ST. LOUIS – Intensive care units are filling up all over the St. Louis metro area.
A little more than a month ago, the number of COVID-19 patients that were in all of Mercy’s hospitals was less than 100, now were over 500, with over 200 of them in the ICU.
Dr. David Tannehill, clinical director of critical care medicine at Mercy Hospital Washington, says patients are getting really sick really fast. And the only real way to keep people out of the ICU and off ventilators is to get vaccinated.
“The whole time I have worked at this hospital, I have taken care of more people on ventilators the last few days,” Tannehill said.
He said none of the patients in Mercy Washington’s ICU are vaccinated.
“I have yet to take care of someone who has been vaccinated,” Tannehill said.
“It’s very clear from looking at literature and studies, and my own experience, and talking my colleagues, and looking across Mercy, the difference between vaccinated and unvaccinated is huge.”
Patients on ventilators are not dying at a rate equal to previous surges, however, Tannehill says it’s too early to compare.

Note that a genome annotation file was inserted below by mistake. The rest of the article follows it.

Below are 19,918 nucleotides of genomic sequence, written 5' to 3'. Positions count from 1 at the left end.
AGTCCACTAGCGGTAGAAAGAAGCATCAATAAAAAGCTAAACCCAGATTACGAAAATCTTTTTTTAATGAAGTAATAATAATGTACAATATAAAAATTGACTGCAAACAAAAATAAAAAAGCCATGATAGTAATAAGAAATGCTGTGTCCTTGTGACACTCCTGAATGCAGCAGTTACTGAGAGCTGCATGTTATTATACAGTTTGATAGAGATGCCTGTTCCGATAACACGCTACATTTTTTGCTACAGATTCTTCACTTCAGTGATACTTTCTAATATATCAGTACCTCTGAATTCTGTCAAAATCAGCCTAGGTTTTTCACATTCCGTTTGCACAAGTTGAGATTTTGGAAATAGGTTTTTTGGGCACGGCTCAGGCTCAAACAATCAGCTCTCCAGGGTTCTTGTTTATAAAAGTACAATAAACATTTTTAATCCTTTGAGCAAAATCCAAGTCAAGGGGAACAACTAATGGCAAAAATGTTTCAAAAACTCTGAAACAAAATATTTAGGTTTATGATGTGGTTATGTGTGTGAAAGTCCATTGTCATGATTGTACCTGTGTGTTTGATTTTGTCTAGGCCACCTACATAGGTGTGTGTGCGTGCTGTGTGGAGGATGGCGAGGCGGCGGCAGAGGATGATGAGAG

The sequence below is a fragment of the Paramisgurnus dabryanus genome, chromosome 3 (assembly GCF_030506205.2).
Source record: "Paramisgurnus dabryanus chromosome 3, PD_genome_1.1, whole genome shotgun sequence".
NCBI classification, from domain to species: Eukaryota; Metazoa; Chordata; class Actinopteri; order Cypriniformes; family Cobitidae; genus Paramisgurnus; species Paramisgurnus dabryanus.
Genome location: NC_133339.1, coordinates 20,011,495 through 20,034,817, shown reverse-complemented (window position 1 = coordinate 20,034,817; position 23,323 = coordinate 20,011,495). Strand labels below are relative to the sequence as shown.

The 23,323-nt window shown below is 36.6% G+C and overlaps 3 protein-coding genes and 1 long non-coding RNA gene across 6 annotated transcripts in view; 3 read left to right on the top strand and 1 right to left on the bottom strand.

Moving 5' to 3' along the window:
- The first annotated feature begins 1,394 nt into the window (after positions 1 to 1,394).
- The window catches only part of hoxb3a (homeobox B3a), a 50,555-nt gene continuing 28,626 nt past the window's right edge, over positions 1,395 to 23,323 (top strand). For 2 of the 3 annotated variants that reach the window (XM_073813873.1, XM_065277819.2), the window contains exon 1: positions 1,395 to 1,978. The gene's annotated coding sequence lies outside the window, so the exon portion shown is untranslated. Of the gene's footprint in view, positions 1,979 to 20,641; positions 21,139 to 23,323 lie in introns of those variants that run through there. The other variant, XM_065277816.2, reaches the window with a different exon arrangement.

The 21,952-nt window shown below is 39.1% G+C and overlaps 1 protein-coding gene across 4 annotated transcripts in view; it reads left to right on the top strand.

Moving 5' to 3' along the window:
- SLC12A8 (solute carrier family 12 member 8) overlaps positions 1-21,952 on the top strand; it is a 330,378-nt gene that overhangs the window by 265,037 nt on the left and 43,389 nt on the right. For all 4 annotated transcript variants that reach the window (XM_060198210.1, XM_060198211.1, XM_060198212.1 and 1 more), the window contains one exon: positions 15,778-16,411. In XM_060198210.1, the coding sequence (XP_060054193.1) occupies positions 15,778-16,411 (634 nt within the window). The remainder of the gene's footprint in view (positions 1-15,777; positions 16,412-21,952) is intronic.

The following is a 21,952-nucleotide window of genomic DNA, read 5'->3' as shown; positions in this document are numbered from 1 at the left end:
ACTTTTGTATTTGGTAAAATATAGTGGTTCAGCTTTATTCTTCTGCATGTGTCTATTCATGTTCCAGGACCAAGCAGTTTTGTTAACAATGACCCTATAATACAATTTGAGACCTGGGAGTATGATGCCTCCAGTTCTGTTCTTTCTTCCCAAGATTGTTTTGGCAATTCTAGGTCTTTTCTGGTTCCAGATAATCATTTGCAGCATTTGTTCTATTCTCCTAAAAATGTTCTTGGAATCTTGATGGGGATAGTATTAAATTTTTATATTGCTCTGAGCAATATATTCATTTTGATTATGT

He says most patients are in their 40s and 50s. He does believe if more people got vaccinated there would be fewer hospitalizations and the community viral replication would be much lower.
“The experts in their field, people who study this in my field, and its been very consistent in what they have been publishing, that masking helps, social distancing helps, and above all us, vaccination helps,” Tannehill said.
As much as Tannehill is begging people to get vaccinated, he does say this.
“This is a very important point to understand just because you have been vaccinated doesn’t mean the virus won’t get into your body, and you can still spread the virus but you won’t get sick.”
“With as many people who have been vaccinated, if there were very serious problems with the vaccine, I would have seen that in my ICU, and I have seen zero patients in the ICU because of a vaccine-related problem,” Tannehill said.